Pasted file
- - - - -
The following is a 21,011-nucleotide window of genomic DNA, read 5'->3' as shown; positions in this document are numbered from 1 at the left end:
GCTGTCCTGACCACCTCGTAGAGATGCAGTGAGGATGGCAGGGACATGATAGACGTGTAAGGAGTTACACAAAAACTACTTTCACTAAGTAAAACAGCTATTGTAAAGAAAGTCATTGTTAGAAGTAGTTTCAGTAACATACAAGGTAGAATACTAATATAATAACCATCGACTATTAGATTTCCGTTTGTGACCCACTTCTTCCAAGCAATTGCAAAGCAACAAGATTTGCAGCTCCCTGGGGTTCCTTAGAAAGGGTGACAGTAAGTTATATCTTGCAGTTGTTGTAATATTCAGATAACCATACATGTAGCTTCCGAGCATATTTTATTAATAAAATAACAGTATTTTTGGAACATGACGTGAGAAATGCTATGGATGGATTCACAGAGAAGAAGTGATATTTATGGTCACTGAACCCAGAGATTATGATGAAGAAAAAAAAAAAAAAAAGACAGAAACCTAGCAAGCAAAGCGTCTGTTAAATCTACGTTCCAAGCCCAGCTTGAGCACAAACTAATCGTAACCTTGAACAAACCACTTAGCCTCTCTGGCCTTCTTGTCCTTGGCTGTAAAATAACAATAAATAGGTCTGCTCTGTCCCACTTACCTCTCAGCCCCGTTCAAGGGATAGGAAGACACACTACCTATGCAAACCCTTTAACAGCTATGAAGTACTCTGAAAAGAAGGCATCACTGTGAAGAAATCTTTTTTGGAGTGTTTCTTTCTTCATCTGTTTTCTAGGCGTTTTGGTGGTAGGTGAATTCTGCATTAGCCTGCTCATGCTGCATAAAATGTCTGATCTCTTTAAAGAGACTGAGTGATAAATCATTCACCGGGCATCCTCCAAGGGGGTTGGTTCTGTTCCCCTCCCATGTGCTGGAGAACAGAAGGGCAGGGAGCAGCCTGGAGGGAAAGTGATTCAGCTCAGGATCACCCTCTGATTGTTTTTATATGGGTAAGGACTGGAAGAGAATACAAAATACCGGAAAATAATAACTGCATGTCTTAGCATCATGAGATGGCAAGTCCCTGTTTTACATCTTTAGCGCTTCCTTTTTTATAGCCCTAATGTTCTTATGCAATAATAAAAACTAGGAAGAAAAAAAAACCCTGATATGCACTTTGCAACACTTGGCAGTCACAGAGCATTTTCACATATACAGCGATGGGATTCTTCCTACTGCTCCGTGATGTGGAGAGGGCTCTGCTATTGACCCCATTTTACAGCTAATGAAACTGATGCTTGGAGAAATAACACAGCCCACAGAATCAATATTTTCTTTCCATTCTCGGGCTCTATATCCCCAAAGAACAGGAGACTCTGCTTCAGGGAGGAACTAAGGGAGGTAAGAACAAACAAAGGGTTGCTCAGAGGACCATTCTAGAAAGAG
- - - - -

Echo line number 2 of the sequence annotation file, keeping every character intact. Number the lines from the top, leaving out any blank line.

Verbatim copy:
GCTGTCCTGACCACCTCGTAGAGATGCAGTGAGGATGGCAGGGACATGATAGACGTGTAAGGAGTTACACAAAAACTACTTTCACTAAGTAAAACAGCTATTGTAAAGAAAGTCATTGTTAGAAGTAGTTTCAGTAACATACAAGGTAGAATACTAATATAATAACCATCGACTATTAGATTTCCGTTTGTGACCCACTTCTTCCAAGCAATTGCAAAGCAACAAGATTTGCAGCTCCCTGGGGTTCCTTAGAAAGGGTGACAGTAAGTTATATCTTGCAGTTGTTGTAATATTCAGATAACCATACATGTAGCTTCCGAGCATATTTTATTAATAAAATAACAGTATTTTTGGAACATGACGTGAGAAATGCTATGGATGGATTCACAGAGAAGAAGTGATATTTATGGTCACTGAACCCAGAGATTATGATGAAGAAAAAAAAAAAAAAAAGACAGAAACCTAGCAAGCAAAGCGTCTGTTAAATCTACGTTCCAAGCCCAGCTTGAGCACAAACTAATCGTAACCTTGAACAAACCACTTAGCCTCTCTGGCCTTCTTGTCCTTGGCTGTAAAATAACAATAAATAGGTCTGCTCTGTCCCACTTACCTCTCAGCCCCGTTCAAGGGATAGGAAGACACACTACCTATGCAAACCCTTTAACAGCTATGAAGTACTCTGAAAAGAAGGCATCACTGTGAAGAAATCTTTTTTGGAGTGTTTCTTTCTTCATCTGTTTTCTAGGCGTTTTGGTGGTAGGTGAATTCTGCATTAGCCTGCTCATGCTGCATAAAATGTCTGATCTCTTTAAAGAGACTGAGTGATAAATCATTCACCGGGCATCCTCCAAGGGGGTTGGTTCTGTTCCCCTCCCATGTGCTGGAGAACAGAAGGGCAGGGAGCAGCCTGGAGGGAAAGTGATTCAGCTCAGGATCACCCTCTGATTGTTTTTATATGGGTAAGGACTGGAAGAGAATACAAAATACCGGAAAATAATAACTGCATGTCTTAGCATCATGAGATGGCAAGTCCCTGTTTTACATCTTTAGCGCTTCCTTTTTTATAGCCCTAATGTTCTTATGCAATAATAAAAACTAGGAAGAAAAAAAAACCCTGATATGCACTTTGCAACACTTGGCAGTCACAGAGCATTTTCACATATACAGCGATGGGATTCTTCCTACTGCTCCGTGATGTGGAGAGGGCTCTGCTATTGACCCCATTTTACAGCTAATGAAACTGATGCTTGGAGAAATAACACAGCCCACAGAATCAATATTTTCTTTCCATTCTCGGGCTCTATATCCCCAAAGAACAGGAGACTCTGCTTCAGGGAGGAACTAAGGGAGGTAAGAACAAACAAAGGGTTGCTCAGAGGACCATTCTAGAAAGAG